different timing compared to the normal May date with the sun going down as early as 6 pm leaving the cars
driving through the night even longer than usual. Around midnight the cars were welcomed in Cervia before the
cars were parked at the numerous hotels for the first short night.
Although held as a rally in the following years it should take 20 years until the cars from the original era would
take the Italian countryside roads under their wheels when a group of enthusiasts came together in 1977 to
celebrate the 50th anniversary of the first edition.
After the cars were checked the sealing also took place in the Fiera leaving only the verification stamp to be
taken at the Piazza Vittoria in the city centre. With the Piazza fully set up for the sealing ceremony it was a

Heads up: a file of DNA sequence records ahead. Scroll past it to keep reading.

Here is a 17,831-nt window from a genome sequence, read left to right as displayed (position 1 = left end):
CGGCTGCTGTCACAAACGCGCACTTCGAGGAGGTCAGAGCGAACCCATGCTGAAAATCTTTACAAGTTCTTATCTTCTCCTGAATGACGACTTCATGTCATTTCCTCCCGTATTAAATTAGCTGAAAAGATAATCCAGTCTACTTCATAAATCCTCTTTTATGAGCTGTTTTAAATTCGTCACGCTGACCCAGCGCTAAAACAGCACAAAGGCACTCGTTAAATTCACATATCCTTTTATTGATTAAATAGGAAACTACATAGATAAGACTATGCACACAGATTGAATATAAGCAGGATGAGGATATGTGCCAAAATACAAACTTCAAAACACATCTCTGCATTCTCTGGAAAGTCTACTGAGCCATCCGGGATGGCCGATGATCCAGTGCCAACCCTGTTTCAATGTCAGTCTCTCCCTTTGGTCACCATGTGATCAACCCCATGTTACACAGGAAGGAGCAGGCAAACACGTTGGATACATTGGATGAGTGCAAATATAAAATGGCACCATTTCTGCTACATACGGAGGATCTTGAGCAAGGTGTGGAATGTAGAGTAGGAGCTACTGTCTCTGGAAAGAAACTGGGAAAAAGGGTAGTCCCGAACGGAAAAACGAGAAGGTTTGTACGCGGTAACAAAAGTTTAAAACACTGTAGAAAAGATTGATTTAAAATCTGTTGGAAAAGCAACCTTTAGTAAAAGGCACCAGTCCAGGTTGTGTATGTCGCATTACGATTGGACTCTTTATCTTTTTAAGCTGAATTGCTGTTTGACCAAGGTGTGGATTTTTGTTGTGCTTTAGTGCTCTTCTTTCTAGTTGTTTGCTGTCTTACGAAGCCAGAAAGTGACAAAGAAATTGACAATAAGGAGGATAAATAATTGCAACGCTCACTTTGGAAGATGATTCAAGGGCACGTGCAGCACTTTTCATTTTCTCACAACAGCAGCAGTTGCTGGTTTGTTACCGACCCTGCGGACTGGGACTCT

minimum requirement to at least show the cars once to the sponsors and the local enthusiasts although the
cars were only seen for a few minutes before leaving back to the Fiera as they were not allowed to park on the
nearby Piazzas as usual.
Entering the Fiera the first thing was a temperature check, something that should be repeated countless
times all throughout the event. The setup in the Fiera itself did not differ too much from the previous years with
the separation of the Ferrari tribute and the original MM, the area of scrutineering as well as the sponsor
displays of Chopard and others. But what was very easily seen was the absence of all museum and
factory cars, be it the usual fleet of Mercedes-Benz 300 SL Gullwings, the works BMW 328 or the Alfa
Romeo. In recent years also Bentley and Jaguar used the Mille Miglia for some works appearances, this year
none of them could be seen. It certainly did not match the company’s philosophies to send out cars for
pleasure of invited guest when the car industry is struggling. This left more room for the private entries and
although this certainly did not increase the overall quality of the cars most likely a few got the chance of their
lifetime to participate and probably the entire reserve list was taken into the race as at the end there were still
numbers untaken, about 350 cars were listed instead of the intended 410.